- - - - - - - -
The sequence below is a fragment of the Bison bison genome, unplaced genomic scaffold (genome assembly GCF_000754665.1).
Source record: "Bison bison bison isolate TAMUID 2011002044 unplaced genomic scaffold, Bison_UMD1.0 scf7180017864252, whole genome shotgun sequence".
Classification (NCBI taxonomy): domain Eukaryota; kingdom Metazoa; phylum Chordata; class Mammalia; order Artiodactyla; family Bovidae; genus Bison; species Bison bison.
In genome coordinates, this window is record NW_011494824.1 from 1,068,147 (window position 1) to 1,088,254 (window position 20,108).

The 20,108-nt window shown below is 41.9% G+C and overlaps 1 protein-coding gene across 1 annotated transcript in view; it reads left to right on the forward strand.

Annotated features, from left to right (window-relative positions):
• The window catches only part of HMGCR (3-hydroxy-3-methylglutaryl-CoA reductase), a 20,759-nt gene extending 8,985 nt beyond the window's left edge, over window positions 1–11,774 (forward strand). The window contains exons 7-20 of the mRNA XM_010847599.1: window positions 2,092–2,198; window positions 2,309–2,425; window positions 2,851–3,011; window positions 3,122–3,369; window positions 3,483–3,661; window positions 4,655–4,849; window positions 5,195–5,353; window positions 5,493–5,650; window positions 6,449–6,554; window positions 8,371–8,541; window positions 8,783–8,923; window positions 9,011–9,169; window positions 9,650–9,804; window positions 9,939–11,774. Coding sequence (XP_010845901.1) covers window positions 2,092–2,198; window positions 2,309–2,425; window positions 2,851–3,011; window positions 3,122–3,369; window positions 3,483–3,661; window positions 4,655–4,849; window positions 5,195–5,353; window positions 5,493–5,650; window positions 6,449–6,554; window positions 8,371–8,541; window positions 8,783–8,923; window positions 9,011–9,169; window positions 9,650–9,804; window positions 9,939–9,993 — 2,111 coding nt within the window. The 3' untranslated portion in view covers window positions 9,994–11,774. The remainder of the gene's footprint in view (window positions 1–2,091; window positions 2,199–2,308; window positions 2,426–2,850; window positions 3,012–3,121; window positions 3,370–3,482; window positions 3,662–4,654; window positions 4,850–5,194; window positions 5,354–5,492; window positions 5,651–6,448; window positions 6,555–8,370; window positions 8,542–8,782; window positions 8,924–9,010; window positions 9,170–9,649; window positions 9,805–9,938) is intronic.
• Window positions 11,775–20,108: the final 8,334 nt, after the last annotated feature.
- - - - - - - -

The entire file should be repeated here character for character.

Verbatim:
The sequence below is a fragment of the Bison bison genome, unplaced genomic scaffold (genome assembly GCF_000754665.1).
Source record: "Bison bison bison isolate TAMUID 2011002044 unplaced genomic scaffold, Bison_UMD1.0 scf7180017864252, whole genome shotgun sequence".
Classification (NCBI taxonomy): domain Eukaryota; kingdom Metazoa; phylum Chordata; class Mammalia; order Artiodactyla; family Bovidae; genus Bison; species Bison bison.
In genome coordinates, this window is record NW_011494824.1 from 1,068,147 (window position 1) to 1,088,254 (window position 20,108).

The 20,108-nt window shown below is 41.9% G+C and overlaps 1 protein-coding gene across 1 annotated transcript in view; it reads left to right on the forward strand.

Annotated features, from left to right (window-relative positions):
• The window catches only part of HMGCR (3-hydroxy-3-methylglutaryl-CoA reductase), a 20,759-nt gene extending 8,985 nt beyond the window's left edge, over window positions 1–11,774 (forward strand). The window contains exons 7-20 of the mRNA XM_010847599.1: window positions 2,092–2,198; window positions 2,309–2,425; window positions 2,851–3,011; window positions 3,122–3,369; window positions 3,483–3,661; window positions 4,655–4,849; window positions 5,195–5,353; window positions 5,493–5,650; window positions 6,449–6,554; window positions 8,371–8,541; window positions 8,783–8,923; window positions 9,011–9,169; window positions 9,650–9,804; window positions 9,939–11,774. Coding sequence (XP_010845901.1) covers window positions 2,092–2,198; window positions 2,309–2,425; window positions 2,851–3,011; window positions 3,122–3,369; window positions 3,483–3,661; window positions 4,655–4,849; window positions 5,195–5,353; window positions 5,493–5,650; window positions 6,449–6,554; window positions 8,371–8,541; window positions 8,783–8,923; window positions 9,011–9,169; window positions 9,650–9,804; window positions 9,939–9,993 — 2,111 coding nt within the window. The 3' untranslated portion in view covers window positions 9,994–11,774. The remainder of the gene's footprint in view (window positions 1–2,091; window positions 2,199–2,308; window positions 2,426–2,850; window positions 3,012–3,121; window positions 3,370–3,482; window positions 3,662–4,654; window positions 4,850–5,194; window positions 5,354–5,492; window positions 5,651–6,448; window positions 6,555–8,370; window positions 8,542–8,782; window positions 8,924–9,010; window positions 9,170–9,649; window positions 9,805–9,938) is intronic.
• Window positions 11,775–20,108: the final 8,334 nt, after the last annotated feature.